Years of wine classes and academic degrees followed.  How wonderful it is to study a subject where you are required to drink! I met the most amazing set of wine enthusiasts along the way. I learned that snobby wine lovers usually have no idea what they’re talking about. Many simply have deep pockets so they know what they’re supposed to buy and what they’re supposed to say but not much more than that.  They like to impress people by buying what they perceive to be the “right” bottles of wine and can be rather tiresome. I’ve found that if you start throwing around terms like malolactic fermentation, tertiary characteristics, or autolytic complexity with authority, such characters tend to pipe down.

What is it about wine that we love? For me, it’s the opportunity to “visit” a country through its wine. Well-made wine reflects its country of origin. If the grapes are grown on volcanic soil, you can taste the smoke. If the grapes are grown on iron-rich soil, you can taste the minerals. If the grapes are grown overlooking the sea, you can taste the salt of the ocean breezes. That’s the beauty of wine and why each bottle of good wine is like a holiday in a bottle. If you can’t afford to fly to the warmth of a Sicilian island, taste the sunshine in a bottle of Sicilian wine!

Pouring red wine in glass with rod isolated on whiteI am also drawn to wine for the incredible history behind it.  Wine has played a role in society since ancient times. Jugs of wine were buried with pharaohs in Egypt to be enjoyed in the afterlife. Wine is mentioned in famous works like The Iliad and The Odyssey. Wine plays a prominent role in many biblical stories. It’s been a part of man’s life since the beginning.

In many European cultures, wine is considered a food and regularly served at meals to adults and children alike, although the children usually enjoy their wine mixed with water.  A meal isn’t considered a meal unless wine is served with it. How very civilized.

Wine hasn’t always been a part of American culture. We didn’t grow up drinking it. We drank coca-cola and ate hamburgers in the classic American style. As illustrated on episodes of Mad Men, Americans have always enjoyed a cocktail. Beer has also been popular for centuries. Wine has been produced in the USA for years but never became part of the fabric of our society. Until now.

Immigrants from wine-producing countries brought European grapes and classic winemaking techniques to this country in the mid-1800s. After that, wine steadily gained in popularity but hit a wall in 1920 with the advent of Prohibition. Wine producers across the country were immediately put out of business and vineyards were plowed up to make way for other types of agriculture. Only a few vineyards survived under the auspices of providing wine for religious ceremonies.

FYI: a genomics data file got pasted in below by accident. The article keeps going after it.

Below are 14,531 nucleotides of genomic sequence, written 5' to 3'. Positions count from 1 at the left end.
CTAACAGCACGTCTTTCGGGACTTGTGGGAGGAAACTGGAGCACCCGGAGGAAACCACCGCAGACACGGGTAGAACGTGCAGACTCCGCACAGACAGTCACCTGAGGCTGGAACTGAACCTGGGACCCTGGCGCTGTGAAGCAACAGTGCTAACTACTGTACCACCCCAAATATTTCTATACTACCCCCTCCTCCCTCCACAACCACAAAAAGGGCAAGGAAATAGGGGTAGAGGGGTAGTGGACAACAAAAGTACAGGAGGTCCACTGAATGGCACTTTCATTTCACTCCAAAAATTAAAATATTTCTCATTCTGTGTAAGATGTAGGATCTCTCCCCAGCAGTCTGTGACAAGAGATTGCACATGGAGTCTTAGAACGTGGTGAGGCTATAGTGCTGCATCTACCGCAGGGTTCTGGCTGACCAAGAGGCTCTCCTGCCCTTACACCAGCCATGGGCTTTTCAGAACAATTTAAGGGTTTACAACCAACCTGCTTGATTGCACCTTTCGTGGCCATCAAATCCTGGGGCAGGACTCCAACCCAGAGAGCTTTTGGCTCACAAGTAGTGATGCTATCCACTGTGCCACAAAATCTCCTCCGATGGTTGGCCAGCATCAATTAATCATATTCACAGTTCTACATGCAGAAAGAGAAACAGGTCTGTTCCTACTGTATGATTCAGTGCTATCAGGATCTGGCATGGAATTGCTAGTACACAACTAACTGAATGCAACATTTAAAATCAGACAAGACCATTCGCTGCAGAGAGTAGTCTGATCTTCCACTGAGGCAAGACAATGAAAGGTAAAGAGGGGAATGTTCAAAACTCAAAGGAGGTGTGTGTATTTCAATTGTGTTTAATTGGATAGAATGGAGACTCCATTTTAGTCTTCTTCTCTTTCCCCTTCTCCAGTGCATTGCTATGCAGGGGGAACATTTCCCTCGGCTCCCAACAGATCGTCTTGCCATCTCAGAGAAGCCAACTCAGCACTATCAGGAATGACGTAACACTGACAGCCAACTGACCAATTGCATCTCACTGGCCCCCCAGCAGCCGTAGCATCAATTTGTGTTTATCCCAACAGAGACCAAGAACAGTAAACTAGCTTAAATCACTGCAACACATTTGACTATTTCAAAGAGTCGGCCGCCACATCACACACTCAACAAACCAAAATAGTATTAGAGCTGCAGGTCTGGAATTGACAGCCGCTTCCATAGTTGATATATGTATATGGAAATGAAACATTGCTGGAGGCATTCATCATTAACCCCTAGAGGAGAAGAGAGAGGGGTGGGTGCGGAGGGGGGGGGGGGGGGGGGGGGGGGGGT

By the time Prohibition was repealed, Americans had lost their taste for wine. Sweet, uninspired wines like Mateus and Blue Nun were enjoyed sparingly but wine consumption had lost its sheen. It wasn’t until the mid-1970s that wine came back into vogue in the United States.

In 1976, two wines from Napa, a Chateau Montelena Chardonnay and a Stag’s Leap Cabernet Sauvignon, were entered into a French wine competition and had the nerve to win. The success of these two wines propelled Napa into the spotlight. From a sleepy, northern California town known more for its sanitarium than anything else, Napa was suddenly a bright star on the map and California has never looked back.

Today, Napa produces some of the best wine in the world and wine-producing areas all over California are revered for their quality. In the last 20 years, Oregon, Washington, and New York have all have become recognized in their own right for fine quality wine. In fact, every state in the union, including Alaska and Hawaii, produces wine. It may not be made from grapes, but wine it is! In fact, you may have already had the pleasure of sipping pineapple wine in Hawaii or rhubarb wine in Idaho.

But wine as a classical beverage is made from grapes, Vitis Vinifera, to be exact, although in Italy’s Emilia-Romagna region, interesting and delicious Lambrusco wines are made from Vitis Labrusca. The wines of today are better than they ever have been, and modern wine production is the most advanced it has ever been. Great wines have come out of all corners of the world – Australia, New Zealand, Chile, South Africa – and they are delicious, beautiful wines worthy of world attention. The classic wines of Europe, like Burgundy, Bordeaux, Chianti, and Barolo, are still shining leaders in quality and popularity.

Why drink wine, you may ask. Why indeed? Drink wine because it is legendary. Drink it because it is a piece of history. Drink wine because such great effort and care is taken in producing it. Drink it because it is healthy. Drink it because it gives you the world in a glass. But most importantly, drink wine because you love it.